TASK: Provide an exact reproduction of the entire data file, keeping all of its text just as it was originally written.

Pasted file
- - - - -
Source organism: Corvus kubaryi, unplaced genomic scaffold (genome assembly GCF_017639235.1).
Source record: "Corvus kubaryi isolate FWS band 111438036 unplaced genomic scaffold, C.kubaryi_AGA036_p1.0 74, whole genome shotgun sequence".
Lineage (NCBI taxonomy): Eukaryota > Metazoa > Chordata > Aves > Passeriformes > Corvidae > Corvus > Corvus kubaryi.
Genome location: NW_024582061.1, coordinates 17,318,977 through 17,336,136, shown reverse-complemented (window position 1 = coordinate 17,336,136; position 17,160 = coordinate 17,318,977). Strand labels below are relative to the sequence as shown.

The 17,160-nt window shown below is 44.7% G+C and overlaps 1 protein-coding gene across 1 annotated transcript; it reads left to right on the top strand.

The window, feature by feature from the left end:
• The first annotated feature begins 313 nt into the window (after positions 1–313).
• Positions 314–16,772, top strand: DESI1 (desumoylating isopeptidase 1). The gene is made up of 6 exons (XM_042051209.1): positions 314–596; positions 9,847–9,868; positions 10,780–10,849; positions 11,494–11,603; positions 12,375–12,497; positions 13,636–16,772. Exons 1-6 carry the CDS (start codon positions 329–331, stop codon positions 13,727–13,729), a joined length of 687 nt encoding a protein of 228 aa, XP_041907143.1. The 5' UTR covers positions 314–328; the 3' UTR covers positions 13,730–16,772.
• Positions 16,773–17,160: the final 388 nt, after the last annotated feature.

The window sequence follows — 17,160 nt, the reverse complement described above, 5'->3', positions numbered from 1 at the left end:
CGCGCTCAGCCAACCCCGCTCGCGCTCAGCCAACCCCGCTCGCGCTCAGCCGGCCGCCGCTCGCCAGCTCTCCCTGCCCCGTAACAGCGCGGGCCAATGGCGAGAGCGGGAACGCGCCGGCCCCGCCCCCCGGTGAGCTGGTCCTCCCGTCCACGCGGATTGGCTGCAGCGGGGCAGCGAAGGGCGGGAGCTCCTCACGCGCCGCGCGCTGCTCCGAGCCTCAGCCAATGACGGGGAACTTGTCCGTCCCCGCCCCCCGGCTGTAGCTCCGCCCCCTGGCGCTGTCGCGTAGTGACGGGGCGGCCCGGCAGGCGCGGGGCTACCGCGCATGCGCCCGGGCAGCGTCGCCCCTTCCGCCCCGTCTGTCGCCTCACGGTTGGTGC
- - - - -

Source organism: Corvus kubaryi, unplaced genomic scaffold (genome assembly GCF_017639235.1).
Source record: "Corvus kubaryi isolate FWS band 111438036 unplaced genomic scaffold, C.kubaryi_AGA036_p1.0 74, whole genome shotgun sequence".
Lineage (NCBI taxonomy): Eukaryota > Metazoa > Chordata > Aves > Passeriformes > Corvidae > Corvus > Corvus kubaryi.
Genome location: NW_024582061.1, coordinates 17,318,977 through 17,336,136, shown reverse-complemented (window position 1 = coordinate 17,336,136; position 17,160 = coordinate 17,318,977). Strand labels below are relative to the sequence as shown.

The 17,160-nt window shown below is 44.7% G+C and overlaps 1 protein-coding gene across 1 annotated transcript; it reads left to right on the top strand.

The window, feature by feature from the left end:
• The first annotated feature begins 313 nt into the window (after positions 1–313).
• Positions 314–16,772, top strand: DESI1 (desumoylating isopeptidase 1). The gene is made up of 6 exons (XM_042051209.1): positions 314–596; positions 9,847–9,868; positions 10,780–10,849; positions 11,494–11,603; positions 12,375–12,497; positions 13,636–16,772. Exons 1-6 carry the CDS (start codon positions 329–331, stop codon positions 13,727–13,729), a joined length of 687 nt encoding a protein of 228 aa, XP_041907143.1. The 5' UTR covers positions 314–328; the 3' UTR covers positions 13,730–16,772.
• Positions 16,773–17,160: the final 388 nt, after the last annotated feature.

The window sequence follows — 17,160 nt, the reverse complement described above, 5'->3', positions numbered from 1 at the left end:
CGCGCTCAGCCAACCCCGCTCGCGCTCAGCCAACCCCGCTCGCGCTCAGCCGGCCGCCGCTCGCCAGCTCTCCCTGCCCCGTAACAGCGCGGGCCAATGGCGAGAGCGGGAACGCGCCGGCCCCGCCCCCCGGTGAGCTGGTCCTCCCGTCCACGCGGATTGGCTGCAGCGGGGCAGCGAAGGGCGGGAGCTCCTCACGCGCCGCGCGCTGCTCCGAGCCTCAGCCAATGACGGGGAACTTGTCCGTCCCCGCCCCCCGGCTGTAGCTCCGCCCCCTGGCGCTGTCGCGTAGTGACGGGGCGGCCCGGCAGGCGCGGGGCTACCGCGCATGCGCCCGGGCAGCGTCGCCCCTTCCGCCCCGTCTGTCGCCTCACGGTTGGTGC